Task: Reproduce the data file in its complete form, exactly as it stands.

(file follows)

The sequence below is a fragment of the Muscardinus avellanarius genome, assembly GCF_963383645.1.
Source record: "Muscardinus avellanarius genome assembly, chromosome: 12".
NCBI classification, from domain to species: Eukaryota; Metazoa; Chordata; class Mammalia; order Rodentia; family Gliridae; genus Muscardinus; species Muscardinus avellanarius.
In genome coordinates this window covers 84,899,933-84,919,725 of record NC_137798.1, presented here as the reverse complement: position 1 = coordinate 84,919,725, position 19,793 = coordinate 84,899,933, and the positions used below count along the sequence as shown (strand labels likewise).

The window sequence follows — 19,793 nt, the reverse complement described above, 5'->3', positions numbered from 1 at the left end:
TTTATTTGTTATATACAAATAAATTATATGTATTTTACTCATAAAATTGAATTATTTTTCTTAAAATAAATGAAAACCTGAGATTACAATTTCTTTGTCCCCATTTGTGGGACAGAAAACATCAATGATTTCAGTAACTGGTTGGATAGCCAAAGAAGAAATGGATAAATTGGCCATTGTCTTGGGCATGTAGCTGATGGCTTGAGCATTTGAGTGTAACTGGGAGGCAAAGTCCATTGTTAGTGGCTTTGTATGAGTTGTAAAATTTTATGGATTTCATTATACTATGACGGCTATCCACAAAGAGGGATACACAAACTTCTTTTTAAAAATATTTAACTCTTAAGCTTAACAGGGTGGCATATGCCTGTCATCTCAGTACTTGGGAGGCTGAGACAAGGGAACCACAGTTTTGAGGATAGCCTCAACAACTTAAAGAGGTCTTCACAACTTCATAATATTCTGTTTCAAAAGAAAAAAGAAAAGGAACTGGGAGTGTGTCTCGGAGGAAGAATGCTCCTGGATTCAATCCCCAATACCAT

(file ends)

The sequence below is a fragment of the Muscardinus avellanarius genome, assembly GCF_963383645.1.
Source record: "Muscardinus avellanarius genome assembly, chromosome: 12".
NCBI classification, from domain to species: Eukaryota; Metazoa; Chordata; class Mammalia; order Rodentia; family Gliridae; genus Muscardinus; species Muscardinus avellanarius.
In genome coordinates this window covers 84,899,933-84,919,725 of record NC_137798.1, presented here as the reverse complement: position 1 = coordinate 84,919,725, position 19,793 = coordinate 84,899,933, and the positions used below count along the sequence as shown (strand labels likewise).

The window sequence follows — 19,793 nt, the reverse complement described above, 5'->3', positions numbered from 1 at the left end:
TTTATTTGTTATATACAAATAAATTATATGTATTTTACTCATAAAATTGAATTATTTTTCTTAAAATAAATGAAAACCTGAGATTACAATTTCTTTGTCCCCATTTGTGGGACAGAAAACATCAATGATTTCAGTAACTGGTTGGATAGCCAAAGAAGAAATGGATAAATTGGCCATTGTCTTGGGCATGTAGCTGATGGCTTGAGCATTTGAGTGTAACTGGGAGGCAAAGTCCATTGTTAGTGGCTTTGTATGAGTTGTAAAATTTTATGGATTTCATTATACTATGACGGCTATCCACAAAGAGGGATACACAAACTTCTTTTTAAAAATATTTAACTCTTAAGCTTAACAGGGTGGCATATGCCTGTCATCTCAGTACTTGGGAGGCTGAGACAAGGGAACCACAGTTTTGAGGATAGCCTCAACAACTTAAAGAGGTCTTCACAACTTCATAATATTCTGTTTCAAAAGAAAAAAGAAAAGGAACTGGGAGTGTGTCTCGGAGGAAGAATGCTCCTGGATTCAATCCCCAATACCAT